United Arab Emirates uses aircraft to produce artificial rainfall amid sweltering heat

On Sunday, the National Center of Meteorology released video footage of heavy downpours Credit: officialuaeweather (Instagram)

The United Arab Emirates is using 'cloud seeding' technology to produce heavy artificial rain as temperatures climb to over 40C. 

The enhanced rain is reportedly created using aircraft that fly into clouds and release flares to help them clump together and form precipitation. 

Implemented by the UAE's National Center of Meteorology (NCM), the introduction of the cloud seeding technology is part of an ongoing effort to curb the Gulf's states lack of rainfall.

The NCM has reportedly carried out 126 cloud seeding flights since the beginning of 2021

On average, precipitation in the country measures just 100mm per year, compared with the UK's average of 1,300mm.

The NCM has undertaken 126 cloud seeding flights since the beginning of 2021, including 14 flights since last Tuesday, according to Gulf Today.

Abu Dhabi and Al Ain are among the cities that have benefitted from the artificial rainfall.

On Sunday, the NCM, which helps monitor changes in the atmosphere, released video footage of heavy downpours, suggesting the technology was successful.

Though evidence of the effectiveness of the technique is not conclusive, some studies have shown that cloud seeding could increase rainfall by up to 35%.

The cloud seeding technology used in the UAE has also been tested in Bath Credit: University of Bath

The UAE is also trialling new technology, developed at the University of Reading, that could see drones used to deliver electric shocks to clouds to create rain in future.Professor Maarten Ambaum, of the University of Reading, who is working on research analysing cloud seeding technology in the UAE, told ITV News: "The Reading team of scientists have worked on a project funded by the UAE to examine rainfall enhancement techniques in the UAE. Our work was on examining the role of electric charge in rainfall formation in the UAE.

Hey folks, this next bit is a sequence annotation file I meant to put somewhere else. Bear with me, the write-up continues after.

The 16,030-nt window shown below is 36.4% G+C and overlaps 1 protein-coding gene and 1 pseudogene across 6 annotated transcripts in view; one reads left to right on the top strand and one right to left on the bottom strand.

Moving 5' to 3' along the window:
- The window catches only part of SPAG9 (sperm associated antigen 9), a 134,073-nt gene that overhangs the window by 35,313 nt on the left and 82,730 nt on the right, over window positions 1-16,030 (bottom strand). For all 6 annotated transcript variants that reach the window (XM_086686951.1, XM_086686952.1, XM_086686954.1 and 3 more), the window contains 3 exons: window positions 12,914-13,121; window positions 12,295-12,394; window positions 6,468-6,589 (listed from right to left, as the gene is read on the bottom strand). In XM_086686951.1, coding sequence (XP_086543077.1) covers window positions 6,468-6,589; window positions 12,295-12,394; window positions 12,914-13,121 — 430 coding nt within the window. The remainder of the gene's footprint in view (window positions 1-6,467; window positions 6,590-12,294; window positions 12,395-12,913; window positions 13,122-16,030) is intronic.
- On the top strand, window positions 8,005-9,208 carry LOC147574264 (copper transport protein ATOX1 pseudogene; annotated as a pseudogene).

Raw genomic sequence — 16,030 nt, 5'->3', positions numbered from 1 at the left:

“We did computer modelling work on trying to figure out whether electric charge could potentially enhance rain formation in clouds. We also did measurements of the electrical environment in the UAE. We built drones that could deliver charge to the environment. All of these project aims were successfully achieved, but note that we never actually used the drones to do rainfall seeding experiments."

“We did some pilot experiments with the drones, in the UK, where we were able to verify that the drone could indeed deliver charge in the environment," he added.